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Richard Hancox

Director, Producer, Screenwriter, Editor, Cinematographer, Sound, Music
(b. January 1, 1946 Toronto, Ontario)

Rick Hancox is an important figure in the development of experimental film in Canada – both for his filmmaking and his influence. From 1973 to 1985 he taught at Sheridan College, where he and his colleague Jeffrey Paull were instrumental in shaping the sensibilities of a new generation of filmmakers. Hancox’s students included the documentarians Janis Cole and Holly Dale and experimental filmmakers Mike Hoolboom, Philip Hoffman and Richard Kerr.

Inspired by the American independent filmmaker George Semsel, with whom he had studied both at the University of Prince Edward Island, and later, the University of Ohio in Athens, where he received an M.F.A., Hancox encouraged his students to investigate questions of time, memory, landscape and documentary convention. He also explored the relationship of images to words in film, whether spoken or as super-titles on screen. Arguably, the trend toward personal cinema and experimental documentary in Canadian experimental cinema in the 1980s began with Hancox, thus indirectly establishing what has come to be known as the Escarpment School. In 1986, Hancox joined the communication studies department at Concordia University.

Writing for The Canadian Encyclopedia, Lianne McLarty suggested that "Hancox often blends the poetic with the cinematic, as in the trilogy of 'poetry films' Waterworx(A Clear Day and No Memories) (1982), Landfall (1983) and Beach Events (1984). He is also known for autobiographical documentaries best illustrated by Home for Christmas (1978)." In her extended study of his work Richard Hancox (Art Gallery of Ontario, 1990), McLarty had written that the "general movement in Hancox's films has been from the personal to the collective environment." Indeed, his work might be seen to evolve through the observation of the banalities of day-to-day life toward a surreal feeling for the separateness of landscape and the alienating effects of our technological world.

Arguing that the modernist movement in the arts largely bypassed Canada, critics like Michael Dorland have suggested that experimental filmmakers such as Hancox sometimes retreat to nostalgia, which he defines as "the longing for a past that never was from the perspective of a present one cannot accept (Richard Hancox, 1990)." Dorland continues, "the Hancoxian universe compels one 'outside our time' into irony."

Hancox’s autobiographical films move from the irony of self within landscape (House Movie, 1972; Home for Christmas) through aspirations toward transcendence, with the help of the poetic texts of Wallace Stevens and D.G. Jones (Waterworx, Landfall) to a return to the irony of self within landscape — but with a difference. Moose Jaw:There's a Future in Our Past (1992) documents Hancox's return to one of the places where he grew up, as if to investigate the changes that have occurred since this once thriving town lost its railway. Although spectators are allowed to see many characteristics about this space — the remnants of the old railway station, the Eaton's department store, the annual Kinsman parade — Hancox presents himself largely as a shadow, cut off from a living relationship with this past. He ends up as just another exhibit in the transportation museum, both trapped and bored by his own quest, suggesting that among the many ironies in this particular film, the greatest resides in its title.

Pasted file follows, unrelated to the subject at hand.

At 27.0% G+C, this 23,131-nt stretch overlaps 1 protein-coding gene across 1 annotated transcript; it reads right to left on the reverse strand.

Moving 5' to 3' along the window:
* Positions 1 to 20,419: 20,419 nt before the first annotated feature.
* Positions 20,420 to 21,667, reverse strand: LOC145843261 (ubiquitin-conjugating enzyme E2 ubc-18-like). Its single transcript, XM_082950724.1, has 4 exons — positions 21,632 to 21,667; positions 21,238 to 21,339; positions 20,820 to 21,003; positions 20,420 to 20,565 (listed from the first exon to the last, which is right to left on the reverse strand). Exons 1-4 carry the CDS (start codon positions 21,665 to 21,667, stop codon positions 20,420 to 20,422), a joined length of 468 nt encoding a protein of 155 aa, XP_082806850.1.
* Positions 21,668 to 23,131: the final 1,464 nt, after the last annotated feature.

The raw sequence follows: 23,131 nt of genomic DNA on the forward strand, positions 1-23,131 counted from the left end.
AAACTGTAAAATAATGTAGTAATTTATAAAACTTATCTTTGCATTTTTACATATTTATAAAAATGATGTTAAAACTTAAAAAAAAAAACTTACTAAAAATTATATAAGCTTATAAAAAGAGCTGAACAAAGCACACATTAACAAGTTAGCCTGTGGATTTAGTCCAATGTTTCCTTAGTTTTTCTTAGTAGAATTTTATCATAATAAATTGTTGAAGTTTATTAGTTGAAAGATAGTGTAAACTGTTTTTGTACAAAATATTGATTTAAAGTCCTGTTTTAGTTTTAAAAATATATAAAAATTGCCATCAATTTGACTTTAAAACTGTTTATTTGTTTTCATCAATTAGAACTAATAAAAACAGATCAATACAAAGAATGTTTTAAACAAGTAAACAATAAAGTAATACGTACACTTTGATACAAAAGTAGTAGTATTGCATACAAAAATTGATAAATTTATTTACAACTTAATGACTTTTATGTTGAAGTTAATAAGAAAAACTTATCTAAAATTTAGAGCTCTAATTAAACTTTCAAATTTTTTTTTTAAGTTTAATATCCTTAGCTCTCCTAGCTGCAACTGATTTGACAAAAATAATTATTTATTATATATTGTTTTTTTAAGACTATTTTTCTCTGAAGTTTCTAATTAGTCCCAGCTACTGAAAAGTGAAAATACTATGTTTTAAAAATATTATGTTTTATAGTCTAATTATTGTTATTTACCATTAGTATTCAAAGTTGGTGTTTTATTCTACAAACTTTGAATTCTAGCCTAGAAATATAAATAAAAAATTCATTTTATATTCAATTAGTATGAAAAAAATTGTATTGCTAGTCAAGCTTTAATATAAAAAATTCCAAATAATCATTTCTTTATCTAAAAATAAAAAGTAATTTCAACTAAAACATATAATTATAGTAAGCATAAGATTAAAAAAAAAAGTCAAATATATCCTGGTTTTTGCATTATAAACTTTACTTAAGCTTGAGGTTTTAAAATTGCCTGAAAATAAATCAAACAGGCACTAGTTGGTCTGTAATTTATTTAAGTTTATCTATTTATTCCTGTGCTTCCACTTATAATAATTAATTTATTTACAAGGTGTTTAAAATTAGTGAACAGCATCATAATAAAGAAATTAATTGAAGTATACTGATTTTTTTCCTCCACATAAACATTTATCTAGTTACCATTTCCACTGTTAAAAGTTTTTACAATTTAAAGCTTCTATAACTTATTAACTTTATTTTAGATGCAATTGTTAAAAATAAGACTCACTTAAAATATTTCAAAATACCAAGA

Along with his teaching and professional musical activities, Hancox is currently working on All That Is Solid — a film about the death of his father.

Film and video work includes

Rose, 1968 (director)
Cab 16, 1969 (director; cinematographer; editor)
I, a Dog, 1970 (director)
Tall Dark Stranger, 1970 (director; cinematographer; editor)
Next to Me, 1971 (director; producer)
Rooftops, 1971 (director)
House Movie, 1972 (director; cinematographer; editor)
Wild Sync, 1973 (director)
Home for Christmas, 1978 (director; cinematographer; editor; music)
This is the Title of My Film, 1979 (actor)
Zum Ditter, 1979 (director; writer; cinematographer; editor; producer)
Reunion in Dunnville, 1981 (director; writer; co-cinematographer with Jim Buchanan, Phil Hoffman; co-editor with Tom Knott; producer; sound)
Waterworx (A Clear Day and No Memories), 1982 (director; cinematographer; editor)
Landfall, 1983 (director; producer)
Beach Events, 1984 (director; producer)
All That Is Solid, 2003 (director; in production)